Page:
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Disaster Preparedness

Have you ever wondered how large companies recover from cyber attacks that result in huge data breaches or even natural disasters?  Have you thought about what you can do to recover if you, your family or your business faced a cyber incident or natural disaster?  In this month’s issue, we will discuss the importance of disaster preparedness based on the well-known National Institute of Standards and Technology (NIST) framework; Identify, Protect, Detect, Respond and Recover.  This framework can be adapted to cyber incidents or natural disasters.

Identify is the first step in disaster preparedness.  This involves considering threats that are likely to occur where you or your business is located and the resulting impact if the disaster occurred.  For instance, power outages may be more prevalent in some areas than a tornado.  Or hurricanes may be frequent in certain parts of the country that do not experience earthquakes.  In the cyber world, spear phishing or CEO fraud may target all companies, but those accepting credit card payments may be specifically targeted in a different way.  Taking the time to identify the likelihood and impact of specific threats will prepare you for the next step of protecting your valuable assets.

Protect is the step in this process where you consider security measures that you can put in place.  To protect against cyber threats, you may consider digital/logical tools like antivirus programs, firewalls, training, network segmentation and access control.  Physical security could include door locks, alarm systems (fire and burglar), surveillance cameras and proper lighting.  Having put in protective measures, you will next need to have tools to detect indications of compromise.

Detect is the process of discovering if a breach has occurred.  In this case, physical detection is often easier than digital forensics.  In the case of theft, individuals may readily notice items missing or evidence of forced entry.  In the cyber world, tools such as intrusion detection and intrusion prevention are essential to detect a compromise of your systems.  Other valuable tools include reporting and alerting, management oversight and network review.  Despite these three steps, you may still fall victim to an attack or disaster.  In that case, the next step in the framework is to respond.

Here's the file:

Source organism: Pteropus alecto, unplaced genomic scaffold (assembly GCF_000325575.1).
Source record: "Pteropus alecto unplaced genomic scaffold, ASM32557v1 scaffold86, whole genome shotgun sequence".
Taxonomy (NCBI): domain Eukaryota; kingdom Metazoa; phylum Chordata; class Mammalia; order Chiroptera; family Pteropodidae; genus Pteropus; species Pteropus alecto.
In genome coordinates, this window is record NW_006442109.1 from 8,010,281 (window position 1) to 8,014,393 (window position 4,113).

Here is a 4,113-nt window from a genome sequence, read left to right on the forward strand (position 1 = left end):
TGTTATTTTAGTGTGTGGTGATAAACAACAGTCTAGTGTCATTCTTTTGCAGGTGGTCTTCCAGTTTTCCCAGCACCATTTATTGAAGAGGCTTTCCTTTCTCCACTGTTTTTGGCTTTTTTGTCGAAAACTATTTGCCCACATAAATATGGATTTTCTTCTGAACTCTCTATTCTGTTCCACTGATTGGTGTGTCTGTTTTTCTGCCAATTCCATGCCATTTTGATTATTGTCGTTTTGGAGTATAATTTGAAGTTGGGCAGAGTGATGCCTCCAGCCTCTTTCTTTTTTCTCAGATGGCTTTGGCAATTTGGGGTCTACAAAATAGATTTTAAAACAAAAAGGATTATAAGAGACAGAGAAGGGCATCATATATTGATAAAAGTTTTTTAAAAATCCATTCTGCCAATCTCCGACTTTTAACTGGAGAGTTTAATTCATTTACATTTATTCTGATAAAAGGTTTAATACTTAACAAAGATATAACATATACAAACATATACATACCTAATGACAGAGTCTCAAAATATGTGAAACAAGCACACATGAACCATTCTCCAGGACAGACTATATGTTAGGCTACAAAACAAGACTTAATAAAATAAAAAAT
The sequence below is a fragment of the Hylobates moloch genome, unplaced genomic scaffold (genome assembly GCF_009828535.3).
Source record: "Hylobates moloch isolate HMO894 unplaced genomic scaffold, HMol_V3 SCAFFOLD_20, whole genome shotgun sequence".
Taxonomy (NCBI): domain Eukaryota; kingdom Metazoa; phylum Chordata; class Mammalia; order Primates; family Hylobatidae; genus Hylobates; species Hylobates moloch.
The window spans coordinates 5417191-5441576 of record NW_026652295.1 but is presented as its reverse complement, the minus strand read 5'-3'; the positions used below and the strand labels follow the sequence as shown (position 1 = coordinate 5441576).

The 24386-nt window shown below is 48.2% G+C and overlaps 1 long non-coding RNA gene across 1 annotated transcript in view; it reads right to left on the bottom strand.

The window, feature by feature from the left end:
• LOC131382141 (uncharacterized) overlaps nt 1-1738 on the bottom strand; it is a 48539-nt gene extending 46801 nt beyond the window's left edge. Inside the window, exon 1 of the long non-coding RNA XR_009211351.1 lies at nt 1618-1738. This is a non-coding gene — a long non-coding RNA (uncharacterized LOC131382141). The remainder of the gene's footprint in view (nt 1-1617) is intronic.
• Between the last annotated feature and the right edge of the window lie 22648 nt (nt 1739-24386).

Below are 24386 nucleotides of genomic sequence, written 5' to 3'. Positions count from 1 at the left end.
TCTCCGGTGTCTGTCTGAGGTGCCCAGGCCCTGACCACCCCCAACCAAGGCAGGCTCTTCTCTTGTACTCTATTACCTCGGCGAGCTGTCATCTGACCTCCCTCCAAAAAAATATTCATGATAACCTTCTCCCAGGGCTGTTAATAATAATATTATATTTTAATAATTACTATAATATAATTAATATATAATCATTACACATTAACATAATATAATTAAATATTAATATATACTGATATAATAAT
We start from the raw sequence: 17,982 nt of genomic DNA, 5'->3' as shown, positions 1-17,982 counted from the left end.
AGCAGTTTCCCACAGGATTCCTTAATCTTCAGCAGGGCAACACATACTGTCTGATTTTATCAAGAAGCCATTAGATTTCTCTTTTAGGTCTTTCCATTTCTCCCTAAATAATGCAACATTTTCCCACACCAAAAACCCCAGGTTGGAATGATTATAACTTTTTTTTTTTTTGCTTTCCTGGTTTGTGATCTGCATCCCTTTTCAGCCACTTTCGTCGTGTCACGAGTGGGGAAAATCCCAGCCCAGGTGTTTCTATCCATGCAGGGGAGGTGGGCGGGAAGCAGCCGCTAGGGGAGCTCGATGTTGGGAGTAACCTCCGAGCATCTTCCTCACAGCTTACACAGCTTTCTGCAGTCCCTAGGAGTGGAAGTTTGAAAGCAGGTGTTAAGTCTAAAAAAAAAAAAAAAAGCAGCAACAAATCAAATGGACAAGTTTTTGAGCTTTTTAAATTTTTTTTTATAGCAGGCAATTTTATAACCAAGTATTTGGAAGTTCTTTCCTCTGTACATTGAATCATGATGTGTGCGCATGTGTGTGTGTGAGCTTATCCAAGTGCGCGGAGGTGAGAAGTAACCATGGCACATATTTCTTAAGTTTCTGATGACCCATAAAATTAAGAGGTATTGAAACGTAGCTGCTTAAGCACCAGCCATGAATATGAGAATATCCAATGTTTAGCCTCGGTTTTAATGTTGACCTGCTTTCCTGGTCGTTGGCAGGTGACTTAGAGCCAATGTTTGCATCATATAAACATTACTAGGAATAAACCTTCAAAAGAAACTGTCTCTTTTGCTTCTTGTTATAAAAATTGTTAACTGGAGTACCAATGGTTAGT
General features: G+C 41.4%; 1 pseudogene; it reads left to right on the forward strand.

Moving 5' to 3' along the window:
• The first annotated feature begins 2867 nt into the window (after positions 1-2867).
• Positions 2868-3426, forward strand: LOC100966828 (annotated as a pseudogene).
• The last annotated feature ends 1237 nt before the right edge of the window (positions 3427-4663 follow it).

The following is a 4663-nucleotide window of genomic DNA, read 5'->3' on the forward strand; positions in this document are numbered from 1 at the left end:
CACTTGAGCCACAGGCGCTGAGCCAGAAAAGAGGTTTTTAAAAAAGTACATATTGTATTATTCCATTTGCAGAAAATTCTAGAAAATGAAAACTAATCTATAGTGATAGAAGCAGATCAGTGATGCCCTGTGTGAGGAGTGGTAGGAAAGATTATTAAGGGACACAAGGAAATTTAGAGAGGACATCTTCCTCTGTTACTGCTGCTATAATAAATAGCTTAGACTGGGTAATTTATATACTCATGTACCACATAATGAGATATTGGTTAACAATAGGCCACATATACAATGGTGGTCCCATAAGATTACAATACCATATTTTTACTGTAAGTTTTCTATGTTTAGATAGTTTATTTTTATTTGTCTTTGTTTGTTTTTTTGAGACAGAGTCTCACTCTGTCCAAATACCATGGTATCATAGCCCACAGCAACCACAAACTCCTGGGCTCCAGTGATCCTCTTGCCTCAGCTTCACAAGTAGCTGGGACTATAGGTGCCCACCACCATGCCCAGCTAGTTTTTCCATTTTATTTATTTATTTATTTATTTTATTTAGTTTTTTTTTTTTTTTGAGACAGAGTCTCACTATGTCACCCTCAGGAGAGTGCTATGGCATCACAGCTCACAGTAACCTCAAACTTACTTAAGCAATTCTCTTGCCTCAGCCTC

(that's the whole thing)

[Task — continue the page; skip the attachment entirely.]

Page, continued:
Respond is a crucial step if disaster or attack happens.  This is when having a well thought out plan, based on a solid framework, such as NIST, will help you to work through the crisis.  Things to keep in mind when responding to a natural disaster or physical theft is to always think safety first.  Is the facility structurally sound for reentry?  Is there a criminal element still present?  If access is safe, the response process could include contacting all critical parties, including certain agencies, preparing a report of events, confirming the well being of others and securing remaining valuable assets.  Responding to cyber-attacks should include segregating affected systems, engaging a digital forensics team, systems hardening and notification to key stakeholders and certain agencies.  Once the respond process is complete to a satisfactory degree, the final step is to recover.

Recover is the final step in the NIST framework where you return to normal operations.  This step is vital to moving forward.  It includes creating a list of lessons learned to be better prepared in the future, improving processes where needed and communicating with key stakeholders.

The NIST framework is much more comprehensive than we can address here, but we hope this overview will help in your disaster preparedness efforts.  In addition to having a plan in place, it is critical to test the plan regularly to make sure it meets your needs.  Meadows Bank has adopted the NIST framework as part of our overall information security program.  For more information on the framework, please visit nist.gov.


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